My Time at GatorLAN Spring 2014

Gator Gaming is a student-led gaming organization at the University of Florida that hosts a video game tournament, GatorLAN, every semester. Recently they held their spring semester event. As I had just defended my dissertation two days prior, I decided to attend, the perfect way to wind down after a semester of hard work!

GatorLAN is a 12-hour event in which numerous video game tournaments are held, including League of Legends, Street Fighter, Smash Bros., Pokémon, and more. I attended my first GatorLAN a couple years ago when I first arrived at UF. I signed up for the Super Smash Bros. Brawl tournament and started practicing the day before the event. I thought I was pretty decent at SSB and thought maybe I’d win a match or two.

I was dead wrong.

I got demolished in the first round. The matches were best 2/3 with three stock lives: I only managed to KO my opponent once. Those players did things in SSB that I had never conceived of. Their characters moved so fast, and they knew the ins and outs of their characters, down to the individual frames of animation for each attack.

After that whomping, I didn’t return to GatorLAN. My perception was that this group of gamers was just too hardcore, too dedicated, for me to compete with.

But, as I stated in the introduction, I did go back! The lure this time was Pokémon. They were holding a Pokémon X and Y tournament, and I had recently gotten into the game a month before. I’d been strategizing for weeks how to best form my team. I read advice online (this website was my friend); I played constantly with my roommate, ever refining my move-set. I knew the competition would be fierce, and I didn’t have high hopes of even winning one match. At the very least, I thought it would be fun to at least see other people’s teams.

The tournament was double-elimination (unlike the previous SSB tournament) so I knew I was guaranteed to play twice. And twice is all I played! I actually did slightly better on my first match. My team was Vaporeon (my best), Jolteon (my second best), Gourgeist, Talonflame, Roserade, and Furfrou. What was more fun than the tournament, though, was  playing casual matches with other people, including some of my students. I got some great advice on how to improve my team and even won a few matches!

The other cool thing about this GatorLAN was the casual SSB Melee matches I played with some students. In the center of the ballroom they had a stage were the finales of various tournaments were completed. All matches were streamed on Twitch.tv and included commentary from two eSports announcers. I was contacted earlier in the week by one of the organizers who asked me to participate in a faculty vs. students match-up. Absolutely!

Before the match, I was interviewed briefly by one of the commentators, Primary Lotus. Catch the interview in the video below:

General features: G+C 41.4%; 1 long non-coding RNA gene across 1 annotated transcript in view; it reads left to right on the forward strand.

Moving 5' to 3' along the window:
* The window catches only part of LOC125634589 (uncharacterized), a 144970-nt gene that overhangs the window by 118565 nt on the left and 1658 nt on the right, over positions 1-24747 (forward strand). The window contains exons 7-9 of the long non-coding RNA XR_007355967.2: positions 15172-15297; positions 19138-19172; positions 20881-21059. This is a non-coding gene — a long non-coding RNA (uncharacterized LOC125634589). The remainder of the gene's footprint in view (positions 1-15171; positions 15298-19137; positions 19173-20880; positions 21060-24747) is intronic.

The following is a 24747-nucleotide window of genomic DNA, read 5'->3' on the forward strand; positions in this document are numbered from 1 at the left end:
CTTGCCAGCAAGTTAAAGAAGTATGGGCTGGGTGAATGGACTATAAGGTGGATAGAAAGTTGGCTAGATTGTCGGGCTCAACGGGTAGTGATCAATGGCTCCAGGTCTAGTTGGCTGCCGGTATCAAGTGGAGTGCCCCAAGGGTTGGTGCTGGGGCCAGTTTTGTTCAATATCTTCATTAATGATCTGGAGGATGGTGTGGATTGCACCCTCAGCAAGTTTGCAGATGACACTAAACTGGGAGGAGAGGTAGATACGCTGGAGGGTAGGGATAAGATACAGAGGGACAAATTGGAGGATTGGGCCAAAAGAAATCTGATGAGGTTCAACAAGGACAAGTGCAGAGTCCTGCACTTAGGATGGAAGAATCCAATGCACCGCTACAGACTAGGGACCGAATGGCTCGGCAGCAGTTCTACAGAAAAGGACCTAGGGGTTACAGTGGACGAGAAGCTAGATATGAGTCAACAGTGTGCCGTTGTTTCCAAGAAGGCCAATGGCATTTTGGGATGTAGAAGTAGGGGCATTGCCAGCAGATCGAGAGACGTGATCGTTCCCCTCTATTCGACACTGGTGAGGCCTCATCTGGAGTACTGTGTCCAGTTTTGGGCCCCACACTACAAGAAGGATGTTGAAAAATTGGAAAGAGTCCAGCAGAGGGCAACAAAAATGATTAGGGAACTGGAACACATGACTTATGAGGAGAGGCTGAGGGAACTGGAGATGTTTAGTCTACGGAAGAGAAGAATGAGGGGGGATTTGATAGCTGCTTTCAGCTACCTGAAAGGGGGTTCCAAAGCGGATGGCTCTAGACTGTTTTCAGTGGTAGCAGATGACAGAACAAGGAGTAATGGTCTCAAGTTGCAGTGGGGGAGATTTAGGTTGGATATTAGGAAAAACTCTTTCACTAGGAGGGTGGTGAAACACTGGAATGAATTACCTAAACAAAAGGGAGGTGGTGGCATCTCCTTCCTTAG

Primary Lotus Interview at GatorLAN

(Clicking the image opens the video in a new window)

Next, I played some SSBM matches with students. Some matches pitted one-student-one-professor team against the other, and sometimes we did professors vs. students. The students were clearly the best, but I could hold my own and got some kills in. The other professor, though, did not know very much about SSB and was clearly the weakest link. Fortunately, all the streams were saved, so you can catch my matches below!

A couple notes of context. First, the announcers mistakenly identified the participants in this video. The person they thought was me (Professor Frohlich) was actually Professor Goldberg. He was player 1; I was player 4 (the one with the name identifier “DENS” as in “Dennis”). All in all, it was a great 20 minutes and I had a lot of fun playing with everybody!

Game on,
~Dennis

SSBM Faculty vs. Student Matches at GatorLAN

(Clicking the image opens the video in a new window)

Last Night There was a Mario Kart 64 Tournament. Good Thing I Have This Luigi Costume for Just Such an Occasion

I came as Luigi to the Mario Kart 64 tournament

I’m sporting Luigi’s classic look from Super Mario Bros. days on the NES: white overalls with green shirt.

All week my apartment complex has been hosting “beginning of the semester” events. Last night they capped off the first week back at school with a Mario Kart 64 tournament.

Because I teach a class about video games, I had just the costume for the occasion: classic Luigi! Everybody was super excited when I walked in.

Unfortunately, my entrance didn’t match my playing ability. I volunteered for the first round of 4 player verses and promptly lost in the first round, on Moo Moo Farm, no less!

Naturally I chose Luigi, but I don’t really like Luigi all that much, so by the time I figured out how to control with his character the race was over.

Oh well! My roommate won the tournament, and afterward I did much better in the pick-up matches, using Peach, of course.

A lot of serious gamers don’t like the Mario Kart series because of it’s randomness and balance. Mario Kart is one of those games that rewards people for being bad. If you are toward the end of the pack, you get better power-ups than the guy in first place. Thus, the guy in first place has a very difficult time staying in first place because so many people are gunning for him.

I understand that concern; however, Mario Kart has always been about fun more than fairness. About 20 people participated in the tournament; about half were decently good at Mario Kart. A few were terrible. But even the people who had to be told “A is for acceleration, B is for break” had a lot of fun.

And despite the “unfairness” of Mario Kart, the best players still find a way to win.

Game on,
~Dennis